Photovoltaic cell just 20Å wide has unusually high quantum efficiency
An international team of researchers has constructed an atom thin photovoltaic device with unusually high quantum efficiency – a measure of the photons converted into charge carrying electrons – of 30%. The structure consists of a sandwich of a semiconducting transition metal dichalcogenide (TMDC) and sheets of graphene. The work extends the range of new ‘heterostructures’ based on two-dimensional atomic crystals being developed by materials scientists and could lead to new types of flexible solar cells or phototransistors.
TMDCs are layered materials consisting of a triangular lattice of transition metal atoms sandwiched between two triangular lattices of chalcogen atoms – sulfur, selenium or tellurium. They are known to have potent photon–electron interactions because of the presence within the lattice of Van Hove singularities – a quantum mechanical feature which makes electrons peculiarly susceptible to external perturbations, such as stimulation by light.
‘Layer by layer we constructed a sandwich of atomically thin components,’ says team member Antonio Castro Neto of the University of Boston, US, currently working at the National University of Singapore. Boron nitride forms the outer layer, as an insulator and protective film; the next layer consists of graphene as a tough, transparent and flexible conductor; and the TMDC is the ‘meat’ of the sandwich. As light hits the TMDC it dislodges electrons, which are collected by the graphene electrodes, ready to be harnessed for carrying out work. The scientists also discovered that peppering the graphene surface with gold nanoparticles enhanced light absorption.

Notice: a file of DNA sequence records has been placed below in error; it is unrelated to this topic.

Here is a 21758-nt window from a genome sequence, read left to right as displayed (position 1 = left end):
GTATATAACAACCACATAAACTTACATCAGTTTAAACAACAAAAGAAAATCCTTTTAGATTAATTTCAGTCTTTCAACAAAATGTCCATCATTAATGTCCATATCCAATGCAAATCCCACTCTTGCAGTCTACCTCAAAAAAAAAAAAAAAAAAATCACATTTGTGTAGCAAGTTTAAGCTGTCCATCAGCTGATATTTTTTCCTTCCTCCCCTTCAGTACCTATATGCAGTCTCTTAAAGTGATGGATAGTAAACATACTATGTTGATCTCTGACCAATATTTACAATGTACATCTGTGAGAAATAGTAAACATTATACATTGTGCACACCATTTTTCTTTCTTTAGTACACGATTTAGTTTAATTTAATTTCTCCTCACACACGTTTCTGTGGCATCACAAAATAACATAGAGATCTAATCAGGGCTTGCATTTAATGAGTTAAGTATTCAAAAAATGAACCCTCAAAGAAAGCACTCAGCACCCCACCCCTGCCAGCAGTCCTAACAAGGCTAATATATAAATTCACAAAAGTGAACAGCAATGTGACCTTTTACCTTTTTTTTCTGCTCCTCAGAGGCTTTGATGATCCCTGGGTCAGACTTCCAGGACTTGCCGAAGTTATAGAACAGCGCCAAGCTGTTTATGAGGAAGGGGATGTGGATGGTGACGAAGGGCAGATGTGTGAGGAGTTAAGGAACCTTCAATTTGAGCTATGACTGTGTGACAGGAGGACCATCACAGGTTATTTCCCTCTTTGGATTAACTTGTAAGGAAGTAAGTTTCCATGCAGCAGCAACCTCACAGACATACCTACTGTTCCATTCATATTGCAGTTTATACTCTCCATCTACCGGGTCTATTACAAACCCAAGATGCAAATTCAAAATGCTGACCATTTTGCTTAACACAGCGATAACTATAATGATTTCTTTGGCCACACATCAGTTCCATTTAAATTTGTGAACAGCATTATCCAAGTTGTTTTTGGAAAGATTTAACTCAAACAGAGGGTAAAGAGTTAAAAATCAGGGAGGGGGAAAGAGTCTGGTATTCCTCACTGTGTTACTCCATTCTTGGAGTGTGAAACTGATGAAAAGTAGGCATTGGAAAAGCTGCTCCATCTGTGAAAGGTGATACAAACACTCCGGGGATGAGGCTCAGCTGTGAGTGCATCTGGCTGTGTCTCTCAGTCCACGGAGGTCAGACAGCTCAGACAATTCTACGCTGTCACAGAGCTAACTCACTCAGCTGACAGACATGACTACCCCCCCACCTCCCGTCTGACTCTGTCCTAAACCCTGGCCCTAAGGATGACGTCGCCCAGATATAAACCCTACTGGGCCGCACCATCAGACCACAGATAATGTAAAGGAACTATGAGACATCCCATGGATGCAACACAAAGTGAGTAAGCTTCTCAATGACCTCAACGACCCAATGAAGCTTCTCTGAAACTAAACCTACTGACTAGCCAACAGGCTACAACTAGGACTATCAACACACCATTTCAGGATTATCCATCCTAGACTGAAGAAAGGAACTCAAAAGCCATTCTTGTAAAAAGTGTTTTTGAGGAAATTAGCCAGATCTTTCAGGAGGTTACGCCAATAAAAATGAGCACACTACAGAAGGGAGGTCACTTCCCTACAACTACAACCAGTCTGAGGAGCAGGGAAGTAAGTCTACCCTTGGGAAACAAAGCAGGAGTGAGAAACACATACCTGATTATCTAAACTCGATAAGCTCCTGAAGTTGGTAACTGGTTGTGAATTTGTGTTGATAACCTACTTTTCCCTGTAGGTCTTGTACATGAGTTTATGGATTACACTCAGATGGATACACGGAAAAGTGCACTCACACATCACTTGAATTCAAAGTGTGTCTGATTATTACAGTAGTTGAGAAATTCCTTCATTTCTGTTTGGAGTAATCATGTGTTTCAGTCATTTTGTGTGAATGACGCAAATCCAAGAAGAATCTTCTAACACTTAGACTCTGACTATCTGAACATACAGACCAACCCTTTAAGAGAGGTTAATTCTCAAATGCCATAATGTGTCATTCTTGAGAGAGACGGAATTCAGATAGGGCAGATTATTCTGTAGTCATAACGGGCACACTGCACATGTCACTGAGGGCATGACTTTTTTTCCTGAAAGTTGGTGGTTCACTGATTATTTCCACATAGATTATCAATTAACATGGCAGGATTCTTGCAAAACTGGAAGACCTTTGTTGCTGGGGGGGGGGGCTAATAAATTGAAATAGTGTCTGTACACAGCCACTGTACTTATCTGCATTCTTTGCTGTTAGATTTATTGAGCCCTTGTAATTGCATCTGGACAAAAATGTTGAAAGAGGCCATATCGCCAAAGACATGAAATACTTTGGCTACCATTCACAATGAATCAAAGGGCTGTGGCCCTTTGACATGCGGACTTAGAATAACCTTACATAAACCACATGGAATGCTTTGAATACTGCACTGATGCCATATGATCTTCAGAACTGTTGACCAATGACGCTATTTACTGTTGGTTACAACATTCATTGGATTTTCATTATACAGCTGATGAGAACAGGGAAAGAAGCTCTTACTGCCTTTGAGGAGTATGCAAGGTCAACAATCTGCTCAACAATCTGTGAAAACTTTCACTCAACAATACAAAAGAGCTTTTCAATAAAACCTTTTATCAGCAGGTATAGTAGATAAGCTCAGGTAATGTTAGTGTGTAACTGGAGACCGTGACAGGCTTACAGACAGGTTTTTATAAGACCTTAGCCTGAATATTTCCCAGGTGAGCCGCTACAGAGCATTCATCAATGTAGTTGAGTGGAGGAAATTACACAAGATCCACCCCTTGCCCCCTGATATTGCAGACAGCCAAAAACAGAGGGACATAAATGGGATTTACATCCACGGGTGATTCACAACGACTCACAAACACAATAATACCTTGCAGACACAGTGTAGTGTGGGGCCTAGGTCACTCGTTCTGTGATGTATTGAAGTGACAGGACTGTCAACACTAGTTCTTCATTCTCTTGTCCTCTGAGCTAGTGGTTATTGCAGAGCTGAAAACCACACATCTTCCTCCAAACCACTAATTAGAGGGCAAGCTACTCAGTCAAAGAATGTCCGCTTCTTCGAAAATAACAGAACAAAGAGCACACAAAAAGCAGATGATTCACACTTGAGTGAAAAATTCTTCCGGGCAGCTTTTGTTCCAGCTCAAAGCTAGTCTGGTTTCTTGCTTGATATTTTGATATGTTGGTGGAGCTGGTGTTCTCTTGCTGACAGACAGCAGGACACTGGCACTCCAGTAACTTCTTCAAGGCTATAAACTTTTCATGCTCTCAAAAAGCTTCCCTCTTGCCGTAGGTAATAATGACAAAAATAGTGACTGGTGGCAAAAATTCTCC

‘Overall the device is no thicker than about 20Å,’ says Castro Neto. ‘We wanted to see if something this thin could efficiently produce an electric current, and we showed that even something a few atoms thick can turn 30% of the energy of photons into electricity.’
‘I think TMDC should make very good transistors, since the off current should be able to be very low – single atomic layer – and the on current should be very high due to high mobility,’ says Henry Snaith, a photovoltaics expert at the University of Oxford, UK. ‘In addition, the possibility to interact with light makes phototransistors, and hence highly sensitive photodetectors, very possible.’ Snaith is less convinced that the system will result in new solar cells as stacking the devices will cut their efficiency.
Castro Neto says that the next step is to investigate other two-dimensional semiconductor crystals in the system to further increase its efficiency. They also plan to look into other combinations of materials to create novel heterostructures, as well as to engineer the system to improve the performance.